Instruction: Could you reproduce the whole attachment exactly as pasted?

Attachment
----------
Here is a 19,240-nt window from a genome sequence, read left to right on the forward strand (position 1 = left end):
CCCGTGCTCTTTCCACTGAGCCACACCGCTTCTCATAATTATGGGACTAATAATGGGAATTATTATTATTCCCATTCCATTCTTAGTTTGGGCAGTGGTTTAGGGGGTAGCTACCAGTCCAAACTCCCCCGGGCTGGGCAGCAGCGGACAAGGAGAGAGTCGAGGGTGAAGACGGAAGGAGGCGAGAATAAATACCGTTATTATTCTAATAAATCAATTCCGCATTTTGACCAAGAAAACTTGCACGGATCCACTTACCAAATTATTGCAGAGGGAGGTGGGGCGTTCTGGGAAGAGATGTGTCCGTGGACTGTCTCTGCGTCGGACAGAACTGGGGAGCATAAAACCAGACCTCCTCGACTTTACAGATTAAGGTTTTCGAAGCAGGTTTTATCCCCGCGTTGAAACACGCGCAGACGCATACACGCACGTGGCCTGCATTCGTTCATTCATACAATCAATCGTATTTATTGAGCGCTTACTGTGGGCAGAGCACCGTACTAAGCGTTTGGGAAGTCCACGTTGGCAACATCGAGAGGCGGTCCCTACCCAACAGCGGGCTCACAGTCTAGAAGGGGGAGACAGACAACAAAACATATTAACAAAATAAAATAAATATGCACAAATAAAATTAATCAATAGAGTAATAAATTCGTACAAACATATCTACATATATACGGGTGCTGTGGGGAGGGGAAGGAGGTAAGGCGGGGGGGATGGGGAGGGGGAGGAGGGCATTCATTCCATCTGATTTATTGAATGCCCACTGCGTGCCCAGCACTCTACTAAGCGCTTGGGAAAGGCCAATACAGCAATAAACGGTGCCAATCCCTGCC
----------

Here is a 19,240-nt window from a genome sequence, read left to right on the forward strand (position 1 = left end):
CCCGTGCTCTTTCCACTGAGCCACACCGCTTCTCATAATTATGGGACTAATAATGGGAATTATTATTATTCCCATTCCATTCTTAGTTTGGGCAGTGGTTTAGGGGGTAGCTACCAGTCCAAACTCCCCCGGGCTGGGCAGCAGCGGACAAGGAGAGAGTCGAGGGTGAAGACGGAAGGAGGCGAGAATAAATACCGTTATTATTCTAATAAATCAATTCCGCATTTTGACCAAGAAAACTTGCACGGATCCACTTACCAAATTATTGCAGAGGGAGGTGGGGCGTTCTGGGAAGAGATGTGTCCGTGGACTGTCTCTGCGTCGGACAGAACTGGGGAGCATAAAACCAGACCTCCTCGACTTTACAGATTAAGGTTTTCGAAGCAGGTTTTATCCCCGCGTTGAAACACGCGCAGACGCATACACGCACGTGGCCTGCATTCGTTCATTCATACAATCAATCGTATTTATTGAGCGCTTACTGTGGGCAGAGCACCGTACTAAGCGTTTGGGAAGTCCACGTTGGCAACATCGAGAGGCGGTCCCTACCCAACAGCGGGCTCACAGTCTAGAAGGGGGAGACAGACAACAAAACATATTAACAAAATAAAATAAATATGCACAAATAAAATTAATCAATAGAGTAATAAATTCGTACAAACATATCTACATATATACGGGTGCTGTGGGGAGGGGAAGGAGGTAAGGCGGGGGGGATGGGGAGGGGGAGGAGGGCATTCATTCCATCTGATTTATTGAATGCCCACTGCGTGCCCAGCACTCTACTAAGCGCTTGGGAAAGGCCAATACAGCAATAAACGGTGCCAATCCCTGCC